Foil gages are fabricated from constantan or nickel-chromium alloy sheet material that is reduced to 0.0025 to 0.0005 mm in thickness. This foil is then laminated to a backing material and coated with photo resist. Using a multiple-image negative of a gage, the composite gage pattern is transferred to the photoresist on the foil using photolithographic techniques.
After developing and chemical etching processes, the gages are completely defined and can be isolated for lead-wire attachment, encapsulation, and establishing the gage factor for the batch of gages. The gage factor for foil gages is also defined by Eq. 5.7.
Figure 5.9 shows a gage pattern of a two-element 90° rosette.23 The axis of the gage on the right is aligned with the principal axis. The gage on the left is automatically aligned to measure the transverse strain due to Poisson’s ratio.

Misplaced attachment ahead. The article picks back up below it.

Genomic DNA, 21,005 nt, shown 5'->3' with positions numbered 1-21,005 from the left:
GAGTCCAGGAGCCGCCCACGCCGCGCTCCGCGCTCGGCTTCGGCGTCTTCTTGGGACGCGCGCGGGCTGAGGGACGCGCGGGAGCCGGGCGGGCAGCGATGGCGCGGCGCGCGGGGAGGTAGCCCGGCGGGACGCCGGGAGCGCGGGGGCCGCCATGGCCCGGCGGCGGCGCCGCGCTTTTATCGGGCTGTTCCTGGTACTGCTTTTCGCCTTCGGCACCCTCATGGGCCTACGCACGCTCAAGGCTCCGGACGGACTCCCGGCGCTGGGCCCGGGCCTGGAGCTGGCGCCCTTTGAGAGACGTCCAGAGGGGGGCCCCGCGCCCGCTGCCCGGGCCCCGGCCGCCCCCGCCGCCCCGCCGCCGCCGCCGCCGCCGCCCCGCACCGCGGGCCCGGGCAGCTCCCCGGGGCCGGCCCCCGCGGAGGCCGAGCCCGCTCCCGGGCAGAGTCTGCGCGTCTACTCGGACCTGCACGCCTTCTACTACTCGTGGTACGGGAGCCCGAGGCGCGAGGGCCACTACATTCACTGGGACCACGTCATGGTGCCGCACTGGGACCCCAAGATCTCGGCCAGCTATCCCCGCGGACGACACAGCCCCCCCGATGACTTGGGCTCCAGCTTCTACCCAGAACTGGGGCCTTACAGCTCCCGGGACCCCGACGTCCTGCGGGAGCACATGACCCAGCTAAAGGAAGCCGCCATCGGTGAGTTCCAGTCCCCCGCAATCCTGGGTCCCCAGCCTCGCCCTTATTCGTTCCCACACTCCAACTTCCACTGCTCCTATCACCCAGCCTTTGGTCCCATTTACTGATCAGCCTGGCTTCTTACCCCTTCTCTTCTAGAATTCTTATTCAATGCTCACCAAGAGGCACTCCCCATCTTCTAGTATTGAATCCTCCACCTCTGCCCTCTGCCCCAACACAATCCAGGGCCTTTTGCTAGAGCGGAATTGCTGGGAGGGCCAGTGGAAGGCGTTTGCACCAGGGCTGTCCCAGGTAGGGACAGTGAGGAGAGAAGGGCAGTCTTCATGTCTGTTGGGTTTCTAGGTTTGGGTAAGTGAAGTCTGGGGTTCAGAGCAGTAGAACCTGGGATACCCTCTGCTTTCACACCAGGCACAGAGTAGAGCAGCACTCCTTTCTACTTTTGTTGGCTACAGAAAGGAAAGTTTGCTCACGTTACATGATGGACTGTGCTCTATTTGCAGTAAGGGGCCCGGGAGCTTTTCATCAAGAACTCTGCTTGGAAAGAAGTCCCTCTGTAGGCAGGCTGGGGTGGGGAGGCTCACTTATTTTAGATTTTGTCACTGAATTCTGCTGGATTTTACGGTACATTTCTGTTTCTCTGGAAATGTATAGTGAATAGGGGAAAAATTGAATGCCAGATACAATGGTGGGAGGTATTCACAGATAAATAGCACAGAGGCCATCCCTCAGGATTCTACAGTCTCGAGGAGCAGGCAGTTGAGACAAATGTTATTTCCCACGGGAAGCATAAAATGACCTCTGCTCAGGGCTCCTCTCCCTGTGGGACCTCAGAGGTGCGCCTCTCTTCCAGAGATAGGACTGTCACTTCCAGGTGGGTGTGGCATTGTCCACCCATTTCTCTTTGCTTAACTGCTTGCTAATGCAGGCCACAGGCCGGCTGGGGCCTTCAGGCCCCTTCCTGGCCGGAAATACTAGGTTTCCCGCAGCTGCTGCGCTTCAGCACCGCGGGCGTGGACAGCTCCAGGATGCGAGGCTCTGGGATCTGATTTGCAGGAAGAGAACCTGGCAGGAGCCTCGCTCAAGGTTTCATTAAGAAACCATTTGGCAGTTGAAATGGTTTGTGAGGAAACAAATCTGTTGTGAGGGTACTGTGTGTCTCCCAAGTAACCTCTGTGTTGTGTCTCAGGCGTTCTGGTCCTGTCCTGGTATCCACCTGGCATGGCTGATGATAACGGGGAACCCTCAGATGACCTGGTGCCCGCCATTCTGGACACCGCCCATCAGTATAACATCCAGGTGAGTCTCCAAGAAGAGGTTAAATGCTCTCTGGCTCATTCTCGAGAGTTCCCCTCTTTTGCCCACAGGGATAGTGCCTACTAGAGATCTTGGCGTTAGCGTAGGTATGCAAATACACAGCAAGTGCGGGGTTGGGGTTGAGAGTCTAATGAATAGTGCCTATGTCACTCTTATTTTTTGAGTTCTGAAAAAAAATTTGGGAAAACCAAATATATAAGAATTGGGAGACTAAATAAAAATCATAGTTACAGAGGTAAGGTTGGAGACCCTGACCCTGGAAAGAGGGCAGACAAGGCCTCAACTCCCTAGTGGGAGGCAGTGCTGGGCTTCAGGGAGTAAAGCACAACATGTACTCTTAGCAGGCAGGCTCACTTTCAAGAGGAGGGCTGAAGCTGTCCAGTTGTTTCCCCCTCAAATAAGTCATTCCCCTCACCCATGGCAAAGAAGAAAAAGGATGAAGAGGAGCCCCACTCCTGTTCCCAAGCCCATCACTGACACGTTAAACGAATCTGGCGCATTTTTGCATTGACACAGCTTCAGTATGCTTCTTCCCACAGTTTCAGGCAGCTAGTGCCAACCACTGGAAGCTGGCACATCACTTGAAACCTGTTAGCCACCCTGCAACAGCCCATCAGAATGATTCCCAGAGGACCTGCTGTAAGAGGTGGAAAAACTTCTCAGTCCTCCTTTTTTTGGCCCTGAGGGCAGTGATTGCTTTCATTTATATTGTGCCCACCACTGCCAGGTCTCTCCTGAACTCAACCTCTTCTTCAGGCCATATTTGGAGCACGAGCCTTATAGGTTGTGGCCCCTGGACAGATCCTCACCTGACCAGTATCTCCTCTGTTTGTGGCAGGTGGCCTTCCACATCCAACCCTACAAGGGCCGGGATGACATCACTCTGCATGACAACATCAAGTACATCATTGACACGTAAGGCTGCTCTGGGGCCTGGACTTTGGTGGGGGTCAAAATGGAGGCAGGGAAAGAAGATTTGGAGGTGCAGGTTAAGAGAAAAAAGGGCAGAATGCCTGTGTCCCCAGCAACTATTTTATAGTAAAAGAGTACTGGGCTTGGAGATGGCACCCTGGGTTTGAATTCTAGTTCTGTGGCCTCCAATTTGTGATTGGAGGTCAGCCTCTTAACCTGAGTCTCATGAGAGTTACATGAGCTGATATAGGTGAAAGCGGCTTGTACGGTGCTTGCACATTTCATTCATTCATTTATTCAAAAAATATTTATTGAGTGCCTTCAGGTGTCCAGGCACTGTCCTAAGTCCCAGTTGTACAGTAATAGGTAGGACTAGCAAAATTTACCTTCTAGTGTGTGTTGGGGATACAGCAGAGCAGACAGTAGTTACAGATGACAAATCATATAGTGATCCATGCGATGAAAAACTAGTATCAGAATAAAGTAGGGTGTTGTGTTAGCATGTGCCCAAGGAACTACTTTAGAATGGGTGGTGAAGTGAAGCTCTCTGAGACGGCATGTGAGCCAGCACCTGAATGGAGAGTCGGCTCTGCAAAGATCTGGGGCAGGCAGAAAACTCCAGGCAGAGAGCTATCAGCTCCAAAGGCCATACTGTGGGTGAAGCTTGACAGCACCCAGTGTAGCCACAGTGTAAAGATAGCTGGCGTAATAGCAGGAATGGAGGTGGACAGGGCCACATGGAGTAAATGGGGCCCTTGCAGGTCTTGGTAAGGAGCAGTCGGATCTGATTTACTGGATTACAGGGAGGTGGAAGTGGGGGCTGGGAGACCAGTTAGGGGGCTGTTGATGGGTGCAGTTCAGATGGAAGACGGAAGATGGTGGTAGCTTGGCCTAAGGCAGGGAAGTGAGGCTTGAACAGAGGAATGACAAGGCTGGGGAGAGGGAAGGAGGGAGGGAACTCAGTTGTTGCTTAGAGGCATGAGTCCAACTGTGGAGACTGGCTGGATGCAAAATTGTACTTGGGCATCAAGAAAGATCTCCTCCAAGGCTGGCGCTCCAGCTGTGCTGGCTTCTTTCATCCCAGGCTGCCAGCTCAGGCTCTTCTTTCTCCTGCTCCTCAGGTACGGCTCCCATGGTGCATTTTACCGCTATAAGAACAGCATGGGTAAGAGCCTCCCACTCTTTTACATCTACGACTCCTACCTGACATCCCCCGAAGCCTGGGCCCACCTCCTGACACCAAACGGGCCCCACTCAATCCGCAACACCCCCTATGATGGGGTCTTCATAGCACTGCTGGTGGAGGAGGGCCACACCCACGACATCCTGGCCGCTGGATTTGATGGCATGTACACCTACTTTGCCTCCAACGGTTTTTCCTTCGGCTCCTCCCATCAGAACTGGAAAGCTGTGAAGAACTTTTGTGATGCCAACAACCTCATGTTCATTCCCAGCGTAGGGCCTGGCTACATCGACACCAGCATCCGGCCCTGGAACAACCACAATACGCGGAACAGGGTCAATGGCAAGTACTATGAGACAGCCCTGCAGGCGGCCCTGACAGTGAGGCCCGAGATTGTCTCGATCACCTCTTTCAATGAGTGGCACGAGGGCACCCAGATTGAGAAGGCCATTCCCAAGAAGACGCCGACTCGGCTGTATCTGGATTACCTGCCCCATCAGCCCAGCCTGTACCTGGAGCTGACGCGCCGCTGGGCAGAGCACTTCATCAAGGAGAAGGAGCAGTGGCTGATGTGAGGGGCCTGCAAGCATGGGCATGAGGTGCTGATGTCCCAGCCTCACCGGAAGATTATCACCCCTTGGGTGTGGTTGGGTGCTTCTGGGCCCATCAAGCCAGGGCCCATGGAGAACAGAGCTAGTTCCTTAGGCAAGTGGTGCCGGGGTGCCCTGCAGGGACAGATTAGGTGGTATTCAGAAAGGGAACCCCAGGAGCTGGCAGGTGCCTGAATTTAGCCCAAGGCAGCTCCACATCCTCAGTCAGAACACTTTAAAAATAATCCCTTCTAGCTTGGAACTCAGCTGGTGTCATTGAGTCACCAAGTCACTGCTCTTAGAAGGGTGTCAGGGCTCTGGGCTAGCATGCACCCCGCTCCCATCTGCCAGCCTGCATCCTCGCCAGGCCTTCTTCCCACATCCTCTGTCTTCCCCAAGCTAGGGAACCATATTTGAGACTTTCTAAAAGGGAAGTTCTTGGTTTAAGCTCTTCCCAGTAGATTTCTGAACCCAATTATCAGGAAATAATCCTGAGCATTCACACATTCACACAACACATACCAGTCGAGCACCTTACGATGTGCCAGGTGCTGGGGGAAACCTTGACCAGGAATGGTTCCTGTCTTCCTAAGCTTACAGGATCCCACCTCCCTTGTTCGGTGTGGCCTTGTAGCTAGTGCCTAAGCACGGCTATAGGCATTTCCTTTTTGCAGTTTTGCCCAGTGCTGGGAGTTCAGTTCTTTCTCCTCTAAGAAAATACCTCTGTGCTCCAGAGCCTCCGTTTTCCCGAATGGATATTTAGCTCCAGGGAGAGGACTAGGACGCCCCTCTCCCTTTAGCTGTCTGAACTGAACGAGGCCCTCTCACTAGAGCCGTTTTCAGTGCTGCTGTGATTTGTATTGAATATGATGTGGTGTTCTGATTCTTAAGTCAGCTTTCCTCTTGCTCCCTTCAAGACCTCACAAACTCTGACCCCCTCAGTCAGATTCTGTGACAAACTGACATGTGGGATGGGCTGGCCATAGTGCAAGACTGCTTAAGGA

The gage length is an important parameter in gage selection, as it is the effective length, excluding the end loops, over which the transduction takes place. The grid width together with the gage length determines the area of the strain field.
|Fig 5.9 A two-element 90° rosette-type foil gage.|
For example, when measuring strains in a reinforced-concrete beam in the presence of aggregate and cement-sand mix, one is interested in the average strain, and for this reason long-gage-length gages should be used. Transverse sensitivity is exhibited by foil gages owing to a strain field normal to the principal axial field. Since the grid lines of a foil gage are wide, the transverse strain couple through the backing into the grid, and this causes a change in the resistance of the grid.